Attorney General nominee William Barr arrives for a meeting with Sen. Josh Hawley (R-MO) on January 29, 2019 in Washington, DC.
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U.S. Attorney General William Barr wrote a letter November 13 to Federal Communications Commission Chairman Ajit Pai saying Chinese technology giants Huawei and ZTE “cannot be trusted,” according to the memo.
Barr was writing in support of the FCC’s draft Report and Order that would disallow the two companies — which make popular computers, smart phones, routers and internet equipment — from selling goods to entities using money from the FCC’s Universal Service Fund. These entities often include regional, rural broadband providers.
Barr noted the companies’ significant role in the global 5G equipment market as a reason for caution: “We will become even more dependent on those networks as more and more devices and services are connected and operate at unprecededented speeds. Human life and safety as well as critical government functions will ride on them,” he said.
“Our national defense will depend on the security of our allies’ networks as well as our own,” Barr said, a nod to allied nations, particularly in Europe, that have adopted Huawei’s 5G technology against the wishes of the U.S.
U.S. intelligence agencies have long espoused the belief that Huawei and ZTE have relationships too close to the Communist government in Beijing, and those ties represent a threat to national security if the companies provide U.S. technology infrastructure.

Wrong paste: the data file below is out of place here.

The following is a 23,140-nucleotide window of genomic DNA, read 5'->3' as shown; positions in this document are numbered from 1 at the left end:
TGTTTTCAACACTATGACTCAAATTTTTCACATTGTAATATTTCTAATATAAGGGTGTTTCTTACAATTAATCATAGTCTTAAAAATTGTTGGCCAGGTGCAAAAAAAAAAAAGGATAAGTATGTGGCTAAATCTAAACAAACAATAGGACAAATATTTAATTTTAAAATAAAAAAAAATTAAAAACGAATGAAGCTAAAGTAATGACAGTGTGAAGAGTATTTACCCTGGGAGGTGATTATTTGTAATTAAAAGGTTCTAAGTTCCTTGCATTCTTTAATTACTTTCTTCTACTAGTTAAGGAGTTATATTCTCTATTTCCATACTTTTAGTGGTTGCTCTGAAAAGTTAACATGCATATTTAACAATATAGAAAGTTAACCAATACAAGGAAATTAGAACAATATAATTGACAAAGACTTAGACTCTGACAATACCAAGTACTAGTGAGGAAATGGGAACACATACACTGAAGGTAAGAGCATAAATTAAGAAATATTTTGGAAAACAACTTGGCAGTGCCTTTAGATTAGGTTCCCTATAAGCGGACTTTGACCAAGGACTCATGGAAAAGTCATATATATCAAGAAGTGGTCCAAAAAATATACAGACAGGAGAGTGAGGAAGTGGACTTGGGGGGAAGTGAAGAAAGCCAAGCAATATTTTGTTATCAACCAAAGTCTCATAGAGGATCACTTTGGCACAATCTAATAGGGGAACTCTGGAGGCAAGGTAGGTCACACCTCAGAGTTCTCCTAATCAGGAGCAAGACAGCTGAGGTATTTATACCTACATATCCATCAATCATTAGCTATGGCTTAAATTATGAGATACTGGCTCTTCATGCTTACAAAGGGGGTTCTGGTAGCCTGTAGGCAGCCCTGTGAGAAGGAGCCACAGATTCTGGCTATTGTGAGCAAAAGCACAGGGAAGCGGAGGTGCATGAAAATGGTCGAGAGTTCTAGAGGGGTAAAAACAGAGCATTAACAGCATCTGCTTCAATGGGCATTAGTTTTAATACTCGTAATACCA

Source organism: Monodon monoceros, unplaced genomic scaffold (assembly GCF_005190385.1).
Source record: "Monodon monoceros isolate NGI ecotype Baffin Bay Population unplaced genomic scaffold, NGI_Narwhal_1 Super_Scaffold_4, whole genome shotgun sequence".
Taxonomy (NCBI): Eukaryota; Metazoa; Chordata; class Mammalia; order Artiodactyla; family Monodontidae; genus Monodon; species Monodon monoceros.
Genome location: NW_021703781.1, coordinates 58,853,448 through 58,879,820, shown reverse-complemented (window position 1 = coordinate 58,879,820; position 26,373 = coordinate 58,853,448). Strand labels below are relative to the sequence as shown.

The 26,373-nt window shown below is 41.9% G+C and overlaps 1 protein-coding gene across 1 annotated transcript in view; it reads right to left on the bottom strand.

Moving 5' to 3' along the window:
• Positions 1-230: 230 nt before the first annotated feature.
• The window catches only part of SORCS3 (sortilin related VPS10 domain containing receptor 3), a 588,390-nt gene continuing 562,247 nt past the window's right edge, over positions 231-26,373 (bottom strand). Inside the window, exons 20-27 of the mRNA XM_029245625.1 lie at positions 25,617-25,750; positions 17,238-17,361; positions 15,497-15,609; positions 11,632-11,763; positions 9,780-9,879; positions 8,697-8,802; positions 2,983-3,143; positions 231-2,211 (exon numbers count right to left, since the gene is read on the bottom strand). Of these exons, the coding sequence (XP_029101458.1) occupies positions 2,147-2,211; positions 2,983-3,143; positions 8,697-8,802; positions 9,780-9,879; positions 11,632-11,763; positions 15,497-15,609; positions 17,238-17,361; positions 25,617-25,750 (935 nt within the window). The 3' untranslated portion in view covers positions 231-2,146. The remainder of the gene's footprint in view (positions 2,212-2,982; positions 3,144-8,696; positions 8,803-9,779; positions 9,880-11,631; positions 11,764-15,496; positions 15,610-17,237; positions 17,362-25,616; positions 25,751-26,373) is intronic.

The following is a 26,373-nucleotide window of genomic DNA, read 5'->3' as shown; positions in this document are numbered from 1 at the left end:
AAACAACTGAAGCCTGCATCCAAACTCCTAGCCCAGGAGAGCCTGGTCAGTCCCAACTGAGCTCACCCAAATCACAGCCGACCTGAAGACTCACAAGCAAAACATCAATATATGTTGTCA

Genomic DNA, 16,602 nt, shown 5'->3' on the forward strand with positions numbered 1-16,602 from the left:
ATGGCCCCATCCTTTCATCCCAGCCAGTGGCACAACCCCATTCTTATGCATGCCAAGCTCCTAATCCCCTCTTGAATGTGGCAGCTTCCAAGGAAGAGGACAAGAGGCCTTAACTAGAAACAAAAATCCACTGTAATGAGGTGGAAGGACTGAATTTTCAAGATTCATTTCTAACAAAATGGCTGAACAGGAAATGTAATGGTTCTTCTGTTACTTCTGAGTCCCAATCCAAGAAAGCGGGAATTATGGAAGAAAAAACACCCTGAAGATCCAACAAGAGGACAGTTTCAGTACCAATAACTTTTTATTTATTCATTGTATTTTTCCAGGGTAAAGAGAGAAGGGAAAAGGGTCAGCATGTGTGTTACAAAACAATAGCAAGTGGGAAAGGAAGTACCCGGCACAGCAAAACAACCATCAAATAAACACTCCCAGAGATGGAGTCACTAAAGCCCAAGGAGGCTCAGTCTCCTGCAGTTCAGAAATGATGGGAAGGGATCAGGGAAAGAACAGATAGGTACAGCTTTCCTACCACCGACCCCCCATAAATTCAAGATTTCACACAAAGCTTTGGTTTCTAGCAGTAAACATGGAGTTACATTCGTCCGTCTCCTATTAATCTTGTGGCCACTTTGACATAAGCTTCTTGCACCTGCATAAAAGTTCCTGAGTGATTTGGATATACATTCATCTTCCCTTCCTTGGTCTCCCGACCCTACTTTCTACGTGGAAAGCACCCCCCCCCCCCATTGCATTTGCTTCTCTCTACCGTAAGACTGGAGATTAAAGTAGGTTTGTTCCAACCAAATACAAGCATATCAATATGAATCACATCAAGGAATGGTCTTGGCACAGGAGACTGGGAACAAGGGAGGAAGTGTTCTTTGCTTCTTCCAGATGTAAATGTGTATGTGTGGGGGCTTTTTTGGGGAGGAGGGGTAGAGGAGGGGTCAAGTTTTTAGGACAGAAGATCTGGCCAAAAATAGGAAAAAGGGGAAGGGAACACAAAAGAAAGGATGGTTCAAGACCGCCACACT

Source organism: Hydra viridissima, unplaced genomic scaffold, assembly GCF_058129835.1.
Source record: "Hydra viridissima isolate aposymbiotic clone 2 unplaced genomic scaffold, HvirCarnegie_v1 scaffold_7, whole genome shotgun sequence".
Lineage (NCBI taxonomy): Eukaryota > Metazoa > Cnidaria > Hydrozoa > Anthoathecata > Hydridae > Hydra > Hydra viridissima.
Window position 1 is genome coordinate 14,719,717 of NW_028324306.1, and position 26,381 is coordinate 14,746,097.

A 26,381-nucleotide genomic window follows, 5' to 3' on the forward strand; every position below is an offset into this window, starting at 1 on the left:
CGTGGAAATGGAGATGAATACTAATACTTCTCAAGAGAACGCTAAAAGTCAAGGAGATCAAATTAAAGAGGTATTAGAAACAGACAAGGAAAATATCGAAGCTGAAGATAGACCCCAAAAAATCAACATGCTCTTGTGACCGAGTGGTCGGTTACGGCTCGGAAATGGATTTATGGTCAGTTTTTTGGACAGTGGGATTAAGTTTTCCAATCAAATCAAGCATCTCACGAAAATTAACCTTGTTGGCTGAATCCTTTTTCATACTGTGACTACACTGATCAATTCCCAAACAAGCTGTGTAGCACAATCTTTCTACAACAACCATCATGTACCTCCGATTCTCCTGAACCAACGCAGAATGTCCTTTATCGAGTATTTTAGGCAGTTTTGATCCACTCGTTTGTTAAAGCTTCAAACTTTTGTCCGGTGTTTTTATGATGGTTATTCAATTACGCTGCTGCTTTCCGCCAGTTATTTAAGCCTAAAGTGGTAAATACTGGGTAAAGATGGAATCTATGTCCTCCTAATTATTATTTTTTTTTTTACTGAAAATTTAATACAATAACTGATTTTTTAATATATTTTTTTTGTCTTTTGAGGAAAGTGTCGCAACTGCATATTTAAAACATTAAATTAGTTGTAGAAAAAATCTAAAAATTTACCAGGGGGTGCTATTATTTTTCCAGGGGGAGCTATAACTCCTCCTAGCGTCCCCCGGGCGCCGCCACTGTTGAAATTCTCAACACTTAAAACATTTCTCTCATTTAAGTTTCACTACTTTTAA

Barr referenced a number of criminal matters involving Huawei in the U.S., including federal charges against the company’s CFO Meng Wanzhou. Meng remains in Canada, where she was arrested in December 2018, and faces extradition on fraud charges related to allegations she helped facilitate payments from Iran against U.S. embargoes. Meng is the daughter of Huawei’s CEO Ren Zhengfei.
Barr also referred to an ongoing criminal case in Washington state, involving allegations Huawei unfairly exploited a relationship with T-Mobile to steal trade secrets from the company.
Huawei has strongly denied charges in both criminal cases, and have also long denied the company is beholden to the Chinese government or military.
Barr also said Chinese subsidies have unfairly hurt competition: “The Chinese have subsidized their firms to lock up as much of the market as possible. This, as well as conduct like that alleged in our cases, threatens to thwart the emergence of fair competition and lead to irreversible market dominance that will force all of us onto Chinese systems, causing unmitigable harm to our national security.”
The letter was notably less-than-conciliatory at a time when the bans of companies like Huawei and ZTE may figure into ongoing trade negotiations with China. “At this critical moment, while the world decides where to place its trust, we should not signal that Huawei and ZTE are anything other than a threat to our collective security,” Barr wrote.